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KeyBank claims alleged fraud could cost bank $122 million

KeyBank has "lost, or is in immediate jeopardy of losing" about $122 million as a result of alleged fraud by an Indiana-based payroll processor, according to a lawsuit filed by the bank against the company.

The South Bend Tribune in Indiana first reported that Key filed suit in federal court against an Elkhart, Ind.-based payroll processor, Interlogic Outsourcing, and Najeeb Khan, identified as the company's owner, president and CEO.

Key in a regulatory filing said it was investigating a "processing irregularity that indicates fraud has been perpetrated by a single business client," but did not identify the client. Key said the alleged fraud was uncovered last week, and that law enforcement was notified.

"We want to emphasize that our clients' information and funds are secure," Key said in a statement. "We will continue to investigate and pursue this matter seeking resolution for all our stakeholders."

Key is based in Cleveland, and Buffalo is its Northeast regional headquarters.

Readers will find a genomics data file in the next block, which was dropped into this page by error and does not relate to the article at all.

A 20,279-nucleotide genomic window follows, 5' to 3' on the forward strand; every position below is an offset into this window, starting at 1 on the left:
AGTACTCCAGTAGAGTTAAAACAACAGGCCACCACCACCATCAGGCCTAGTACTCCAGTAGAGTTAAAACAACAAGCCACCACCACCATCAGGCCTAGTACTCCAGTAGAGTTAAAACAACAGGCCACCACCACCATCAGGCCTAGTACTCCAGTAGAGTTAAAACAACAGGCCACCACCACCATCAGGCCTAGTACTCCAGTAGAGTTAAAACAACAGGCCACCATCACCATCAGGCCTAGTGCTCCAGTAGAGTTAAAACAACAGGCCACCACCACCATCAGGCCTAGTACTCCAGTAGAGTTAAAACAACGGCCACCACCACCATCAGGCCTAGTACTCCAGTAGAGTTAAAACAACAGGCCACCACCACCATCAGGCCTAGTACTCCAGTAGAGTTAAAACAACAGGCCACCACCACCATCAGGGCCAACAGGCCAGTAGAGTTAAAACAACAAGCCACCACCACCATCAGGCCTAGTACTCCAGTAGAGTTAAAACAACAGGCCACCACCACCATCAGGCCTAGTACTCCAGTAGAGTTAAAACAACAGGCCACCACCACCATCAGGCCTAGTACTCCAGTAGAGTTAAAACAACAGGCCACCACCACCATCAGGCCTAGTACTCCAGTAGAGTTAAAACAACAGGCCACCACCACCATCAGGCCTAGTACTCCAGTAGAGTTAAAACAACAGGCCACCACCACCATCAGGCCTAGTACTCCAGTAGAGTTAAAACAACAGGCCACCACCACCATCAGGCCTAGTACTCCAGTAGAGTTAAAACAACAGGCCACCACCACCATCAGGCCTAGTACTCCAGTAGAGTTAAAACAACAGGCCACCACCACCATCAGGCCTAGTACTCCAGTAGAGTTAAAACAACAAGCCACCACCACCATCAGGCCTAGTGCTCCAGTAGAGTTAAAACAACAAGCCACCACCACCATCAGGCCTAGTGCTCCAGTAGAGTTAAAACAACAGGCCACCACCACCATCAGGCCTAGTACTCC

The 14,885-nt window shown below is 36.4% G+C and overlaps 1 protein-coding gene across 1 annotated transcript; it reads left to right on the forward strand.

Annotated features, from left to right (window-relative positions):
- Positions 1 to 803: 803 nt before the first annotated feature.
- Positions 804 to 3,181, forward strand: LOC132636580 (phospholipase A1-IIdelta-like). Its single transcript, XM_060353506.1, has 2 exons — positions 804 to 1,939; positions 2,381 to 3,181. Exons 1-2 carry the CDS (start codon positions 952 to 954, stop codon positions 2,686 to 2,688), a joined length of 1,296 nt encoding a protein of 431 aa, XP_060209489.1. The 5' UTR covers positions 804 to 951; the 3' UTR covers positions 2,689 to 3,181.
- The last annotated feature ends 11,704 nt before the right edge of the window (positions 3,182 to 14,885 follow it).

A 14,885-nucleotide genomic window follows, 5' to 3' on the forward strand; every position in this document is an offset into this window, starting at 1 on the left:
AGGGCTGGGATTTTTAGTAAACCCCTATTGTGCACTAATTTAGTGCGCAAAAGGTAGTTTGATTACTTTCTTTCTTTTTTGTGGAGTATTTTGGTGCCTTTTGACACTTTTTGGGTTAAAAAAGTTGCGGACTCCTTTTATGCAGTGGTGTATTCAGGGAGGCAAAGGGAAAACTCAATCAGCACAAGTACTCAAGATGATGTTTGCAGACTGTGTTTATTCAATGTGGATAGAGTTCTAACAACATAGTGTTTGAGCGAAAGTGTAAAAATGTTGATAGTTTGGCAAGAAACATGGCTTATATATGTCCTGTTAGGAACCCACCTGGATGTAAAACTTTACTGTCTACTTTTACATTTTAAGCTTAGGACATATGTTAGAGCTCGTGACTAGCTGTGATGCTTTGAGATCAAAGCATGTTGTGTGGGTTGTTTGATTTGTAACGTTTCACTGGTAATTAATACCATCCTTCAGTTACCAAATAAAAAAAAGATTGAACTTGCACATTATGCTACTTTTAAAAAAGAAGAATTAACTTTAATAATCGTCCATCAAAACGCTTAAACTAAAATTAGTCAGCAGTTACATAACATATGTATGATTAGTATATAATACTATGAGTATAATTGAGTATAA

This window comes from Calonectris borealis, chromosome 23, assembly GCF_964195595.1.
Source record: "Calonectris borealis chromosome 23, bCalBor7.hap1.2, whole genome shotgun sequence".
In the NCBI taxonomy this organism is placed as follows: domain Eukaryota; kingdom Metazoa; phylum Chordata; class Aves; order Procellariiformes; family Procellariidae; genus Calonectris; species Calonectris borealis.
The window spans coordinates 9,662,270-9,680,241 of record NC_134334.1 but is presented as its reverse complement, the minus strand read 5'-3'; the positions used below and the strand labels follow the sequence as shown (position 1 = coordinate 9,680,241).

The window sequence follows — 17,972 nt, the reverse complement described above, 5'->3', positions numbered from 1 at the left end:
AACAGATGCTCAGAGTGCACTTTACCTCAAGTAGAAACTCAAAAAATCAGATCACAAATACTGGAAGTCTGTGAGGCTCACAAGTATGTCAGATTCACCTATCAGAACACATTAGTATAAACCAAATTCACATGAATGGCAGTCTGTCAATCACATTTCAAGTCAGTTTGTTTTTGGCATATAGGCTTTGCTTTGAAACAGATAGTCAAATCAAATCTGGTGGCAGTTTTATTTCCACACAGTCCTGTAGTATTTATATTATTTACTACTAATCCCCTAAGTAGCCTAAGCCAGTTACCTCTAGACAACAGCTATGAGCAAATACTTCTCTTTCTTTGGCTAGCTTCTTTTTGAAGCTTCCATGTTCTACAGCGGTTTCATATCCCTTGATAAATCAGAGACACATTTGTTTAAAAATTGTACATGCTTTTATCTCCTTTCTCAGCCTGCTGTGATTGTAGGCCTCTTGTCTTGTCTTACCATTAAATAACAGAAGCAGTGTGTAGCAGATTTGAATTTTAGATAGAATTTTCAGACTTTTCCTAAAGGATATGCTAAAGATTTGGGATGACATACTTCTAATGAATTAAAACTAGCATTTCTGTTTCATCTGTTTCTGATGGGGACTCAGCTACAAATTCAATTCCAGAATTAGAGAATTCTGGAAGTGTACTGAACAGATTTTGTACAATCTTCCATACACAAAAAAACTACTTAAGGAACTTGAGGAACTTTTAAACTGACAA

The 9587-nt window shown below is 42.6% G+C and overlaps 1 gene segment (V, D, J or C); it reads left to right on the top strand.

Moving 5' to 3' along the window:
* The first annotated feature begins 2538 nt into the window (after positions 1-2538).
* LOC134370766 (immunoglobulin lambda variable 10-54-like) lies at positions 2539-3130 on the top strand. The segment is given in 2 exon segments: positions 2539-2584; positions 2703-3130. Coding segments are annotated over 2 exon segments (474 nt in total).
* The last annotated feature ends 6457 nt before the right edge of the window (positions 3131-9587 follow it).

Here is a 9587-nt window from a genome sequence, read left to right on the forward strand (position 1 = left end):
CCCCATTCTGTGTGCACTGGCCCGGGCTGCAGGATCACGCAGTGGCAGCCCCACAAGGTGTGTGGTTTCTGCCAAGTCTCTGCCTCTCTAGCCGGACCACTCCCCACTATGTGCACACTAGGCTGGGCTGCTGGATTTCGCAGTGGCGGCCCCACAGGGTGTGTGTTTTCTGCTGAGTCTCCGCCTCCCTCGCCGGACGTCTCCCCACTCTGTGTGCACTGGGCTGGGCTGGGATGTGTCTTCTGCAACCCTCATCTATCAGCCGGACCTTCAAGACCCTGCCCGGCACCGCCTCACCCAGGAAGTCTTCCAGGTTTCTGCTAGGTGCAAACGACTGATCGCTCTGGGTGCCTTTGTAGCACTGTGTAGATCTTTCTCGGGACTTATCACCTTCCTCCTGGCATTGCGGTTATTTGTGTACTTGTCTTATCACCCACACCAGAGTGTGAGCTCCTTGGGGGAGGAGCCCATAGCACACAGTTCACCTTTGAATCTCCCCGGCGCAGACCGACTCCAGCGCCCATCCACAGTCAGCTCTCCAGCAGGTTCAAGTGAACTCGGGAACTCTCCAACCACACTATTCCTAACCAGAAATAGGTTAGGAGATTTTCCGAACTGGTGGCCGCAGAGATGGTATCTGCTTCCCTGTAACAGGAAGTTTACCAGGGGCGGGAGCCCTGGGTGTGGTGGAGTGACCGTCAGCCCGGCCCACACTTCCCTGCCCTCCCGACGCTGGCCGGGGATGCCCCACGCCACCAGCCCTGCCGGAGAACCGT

Key in its regulatory filing said the alleged fraudulent activity could cost the bank up to $90 million, net of tax.

"The ultimate financial impact could be lower and will depend, in part, on (Key's) success in its efforts to recover the funds," the bank said. "(Key) plans to pursue all available sources of recovery and other means of mitigating the potential loss."

The lawsuit, filed in Ohio, claims that Interlogic caused Key to process wire transfers from Interlogic's accounts that lacked sufficient funds.

"KeyBank has processed approximately $122 million in wire transfers as a result of defendants' wrongful conduct," Key said in its suit.

"Accordingly, KeyBank has lost, or is in immediate jeopardy of losing, approximately $122 million as a result of the wrongful conduct of Khan and Interlogic," the bank said in its suit.

Key in an amended version of the suit said it is concerned that its exposure could amount to $220 million in wire transfers that were previously completed to Berkshire Bank, Wells Fargo Bank and JPMorgan Chase. Those three banks are also named as defendants in the suit.

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